Welikom 2 Lay-gh-us!
Over a 1997-2002 six-year period, French musician Bruno Blum produced the celebrated
"Complete Bob Marley & the Wailers 1967 to 1972' reissue series, which unveiled
dozens of previously unheard original recordings by Jamaica's legendary reggae
king, Bob Marley. As such, and at the occasion of the anniversary of Bob Marley's
passing on May 11, 2002, he was asked by the Nigerian French Cultural Center
director Pascal Letellier to speak on the topic of Marley's life at the Maison
De France in Lagos, Nigeria. The night after this successful conference, Blum
guested on lead guitar with African reggae groups, who all played La Maison
de France as a tribute to Bob Marley.
Amala, a rising afrobeat star from Lagos' rough Ajegunle area, enjoyed the show.
When Blum suggested they ought to try recording an afrobeat album together,
Amala recruited some of the best musicians in Lagos, his own Afro Culture band.
Most had already toured or recorded at one time or another with Fela Anikulapo
Kuti, another militant and legendary musician who originated and mastered Nigeria's
famous afrobeat. In a fever Blum wrote two afrobeat compositions. Spontaneously
supported by the dynamic French Cultural Center team, this hot 20-piece band
soon rehearsed at La Maison De France under Amala & Blum's co-leadership.
His 'Paris c'est pas funky' ('Paris is not funky') views
African cities such as Lagos or Dakar as the cities of the future, and other
worthwhile destinations to get away from funkyless Paris. ãDumboä is a metaphor
using an elephant as a symbol of power to crush oppression and to apply self-revolution
- as revolution starts within. Like the Indian God Ganesh, 'Dumbo the white
elephant' opens all gates, outer and
The organization of such an event in very little time was not easy in a town still
under curfew, where most musicians don't even own their instrument, don't drive
cars, seldom have a telephone number and all live miles apart in Africa's largest,
most populated and most dangerous city. But under Amala's guidance,
strenghthened by his reputation as the genuine, new voice of the people from the
ghetto, with the fantastic, positive response of the Nigerian people as well as the
restless support of the local French Cultural Center members, four long tracks
were recorded in Afrodisia Studio (formerly Decca studio) where Fela & Africa 70
had recorded much of their best output.
'Talala' and 'Formula', two of Amala's classics, are featured here. On 'Talala,'
Amala mentions a few of the dances popular with Yoruba, Haussa and Calabar
people in Nigeria, as well as the Java, a traditional popular Paris dance. He
is singing as if he was failing to marry one of these people's women through
lack of funds, in spite of knowing how to dance their specific steps, preferring
in the end to dance his own creation, the Talala dance. On 'Formula,' an angry
and ironic Amala sings about the poverty of his people in spite of huge wealth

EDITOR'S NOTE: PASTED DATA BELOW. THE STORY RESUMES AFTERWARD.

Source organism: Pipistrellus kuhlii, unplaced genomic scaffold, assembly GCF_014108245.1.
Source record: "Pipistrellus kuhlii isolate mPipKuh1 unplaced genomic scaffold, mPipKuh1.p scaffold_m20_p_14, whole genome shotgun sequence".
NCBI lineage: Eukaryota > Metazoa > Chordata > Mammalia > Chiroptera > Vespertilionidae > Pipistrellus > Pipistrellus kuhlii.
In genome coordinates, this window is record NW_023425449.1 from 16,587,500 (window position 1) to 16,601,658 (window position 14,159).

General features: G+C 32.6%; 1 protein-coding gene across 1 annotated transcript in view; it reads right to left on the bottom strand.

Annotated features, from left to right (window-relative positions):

(Nigeria is a rich oil-exporting land), the corruption of the government and
army, as well as the various political 'formulas' his country has had to endure
through the years.
Overdubbed and mixed in Paris by Blum, the album is released with a cover
painted by Ghariokwu Lemi, who designed most of Fela's striking, distinctive
album covers. An analog recording in the unique afrobeat style (an endangered
African species), 'Welikom 2 Lay-gh-us!' mixes Blum's bluesy, sharp lead guitar
and ever smart French lyrics with the finest of Lagos' most authentic talent.
Amala is a youthman born and bred in Lagos, in the most populated and popular ghetto in
Africa known as Ajegunle.
Ajegunle is noted for breeding the best raw talents in football, music and arts. Ajegunle is
also known for poverty and crime, gathering different tribes and nationals from Nigeria and
other countries. Amala has lead a lot of protest groups against past military dictators. Thus
afrobeat naturally became his selected format, with a strong creative input. All of the above
factors contribute in shaping Amala musically, and politics are hereby adressed since the past
and present government corrupt status is creating more and more poor people in the ghetto.
Amala created a new dance step known as Talala. It requires a lot of energy to
dance it, but
'Talala' is becoming more and more popular and accepted by Africans and people
in other parts of the globe. On May 2nd 1999, Amala did a public launch performance
of his first album titled 'Formula Live'. This event attracted more than 10,000
people in Ajegunle. In the year 2000 Amala was nominated best afrobeat artiste
and received a fame award. Amala and the Afro Culture Band have performed on
different concerts at Lagos'
French Cultural Center, including the World Music Day on May 25th, 2002.
One of the setbacks for Amala and the Afro Culture Band has been financing a 20 piece band,
but they still make do with what is available to train more youths on music instruments.
Bruno Blum aka Doc Reggae
A singer and guitarist from Paris, France, Blum is also a producer known mostly
for his work in the reggae field. His own 2001 'Nuage d'Ethiopie' album,
as well as 2001's 'The War
Album' (Melodie) featuring the Wailers with Bob Marley and Haile Selassie Iâs
voices have established him as a truly original singer-songwriter, much appreciated
for the quality and elegance of his work. His central contribution to the reissue ö and
occasionally mixing - of plenty rare 1967-1972 Bob Marley recordings (EMI) also
won him a reputation only challenged by his work as producer, remixer and, on
one track, singer on two classic Serge Gainsbourg reggae albums (Mercury-Universal
2003), which feature dub remixes, Gainsbourg versions remixes as well as DJ
versions (featuring Big Youth and Lone Ranger among others). In 2002 Blum has
released a collection of non-reggae songs of his named 'Think Different'
(Melodie). Originally a cartoonist, he is also known for his writings on